So, Heinlein’s first four juveniles were a nice warm-up. Rocket Ship Galileo was just fine for a first effort, while Farmer in the Sky is, even now, one of my all-time Heinlein favourites. Not just a favourite from amongst his juveniles, mind you. A favourite, period. What did he do next? A little something called . . . → Read More: Literary Matters: Heinlein and Hot Streaks
After Heinlein wrote The Rolling Stones, he wrote Starman Jones, another rousing adventure tale with nevertheless a bit more edge to it, as bildungsromans must needs have. Romance! Danger! The caprices of fate! No guarantee of a happy ending!
I reviewed the Baen reissue of this title a couple of years ago, as part of . . . → Read More: Literary Matters: Heinlein and Huckleberry Finn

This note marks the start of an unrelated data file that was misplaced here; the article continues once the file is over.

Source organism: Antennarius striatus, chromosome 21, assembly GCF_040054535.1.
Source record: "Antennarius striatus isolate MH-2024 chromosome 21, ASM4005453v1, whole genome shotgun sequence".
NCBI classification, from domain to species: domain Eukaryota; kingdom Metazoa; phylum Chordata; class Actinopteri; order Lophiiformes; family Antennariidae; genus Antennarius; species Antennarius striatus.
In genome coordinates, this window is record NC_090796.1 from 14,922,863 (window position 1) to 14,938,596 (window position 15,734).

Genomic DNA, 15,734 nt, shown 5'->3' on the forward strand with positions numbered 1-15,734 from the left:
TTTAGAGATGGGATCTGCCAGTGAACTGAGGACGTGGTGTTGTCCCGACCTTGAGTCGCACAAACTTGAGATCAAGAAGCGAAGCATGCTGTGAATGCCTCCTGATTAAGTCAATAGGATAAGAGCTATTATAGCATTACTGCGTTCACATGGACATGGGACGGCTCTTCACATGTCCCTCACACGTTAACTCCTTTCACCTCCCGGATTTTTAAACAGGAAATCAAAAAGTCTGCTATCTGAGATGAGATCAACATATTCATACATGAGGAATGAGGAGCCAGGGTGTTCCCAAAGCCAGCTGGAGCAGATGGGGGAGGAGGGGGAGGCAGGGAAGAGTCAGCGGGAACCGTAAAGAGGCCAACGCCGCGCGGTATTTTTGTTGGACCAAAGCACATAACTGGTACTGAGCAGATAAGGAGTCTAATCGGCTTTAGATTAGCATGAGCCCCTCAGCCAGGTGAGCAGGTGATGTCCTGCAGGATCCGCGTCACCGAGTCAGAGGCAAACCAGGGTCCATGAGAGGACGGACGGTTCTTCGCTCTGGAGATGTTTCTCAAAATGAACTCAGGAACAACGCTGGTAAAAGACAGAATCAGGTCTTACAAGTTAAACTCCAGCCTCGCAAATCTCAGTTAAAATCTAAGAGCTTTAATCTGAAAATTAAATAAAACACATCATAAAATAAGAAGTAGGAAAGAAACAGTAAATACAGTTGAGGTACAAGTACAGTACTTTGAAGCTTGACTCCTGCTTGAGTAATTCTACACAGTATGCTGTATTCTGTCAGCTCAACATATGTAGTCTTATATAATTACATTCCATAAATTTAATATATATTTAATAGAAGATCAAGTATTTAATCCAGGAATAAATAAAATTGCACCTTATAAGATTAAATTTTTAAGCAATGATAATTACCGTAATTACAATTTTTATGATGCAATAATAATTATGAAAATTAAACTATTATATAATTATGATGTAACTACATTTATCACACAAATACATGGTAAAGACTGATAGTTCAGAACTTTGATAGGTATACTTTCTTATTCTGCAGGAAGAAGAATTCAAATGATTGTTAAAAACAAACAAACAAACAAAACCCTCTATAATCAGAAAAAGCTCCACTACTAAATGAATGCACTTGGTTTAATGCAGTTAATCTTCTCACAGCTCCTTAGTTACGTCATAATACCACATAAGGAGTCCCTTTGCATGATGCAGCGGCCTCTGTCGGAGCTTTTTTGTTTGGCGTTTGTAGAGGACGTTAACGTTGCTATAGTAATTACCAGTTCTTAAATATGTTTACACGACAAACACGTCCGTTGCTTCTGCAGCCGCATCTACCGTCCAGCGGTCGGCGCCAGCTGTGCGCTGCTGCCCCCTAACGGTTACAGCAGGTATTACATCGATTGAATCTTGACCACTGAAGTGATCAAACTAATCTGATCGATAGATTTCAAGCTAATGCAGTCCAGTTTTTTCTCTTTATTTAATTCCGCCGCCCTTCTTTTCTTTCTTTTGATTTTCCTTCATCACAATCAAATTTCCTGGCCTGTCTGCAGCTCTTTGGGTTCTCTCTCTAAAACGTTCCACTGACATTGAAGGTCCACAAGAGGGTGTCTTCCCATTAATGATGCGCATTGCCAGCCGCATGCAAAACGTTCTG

Well, it’s 2014. After several delays, Skynet has become self-aware and unleashed Judgment Day on the human race, any day now, the latest model of hoverboards should be hitting store shelves, and, mark your calendars, next year Marty McFly and Doc Brown should be completing their long (relative to us) journey from the year 1985, to get . . . → Read More: Literary Matters: Revisiting Heinlein
That seems to be where we find ourselves this morning, going through the review bin.
There’s a certain kind of humor that makes its home in the land of the bizarre, in which the surreal is played for laughs, as in Good Omens, that classic send-up of just about everything from Terry Pratchett and Neil . . . → Read More: Real, Surreal, and Somewhere in Between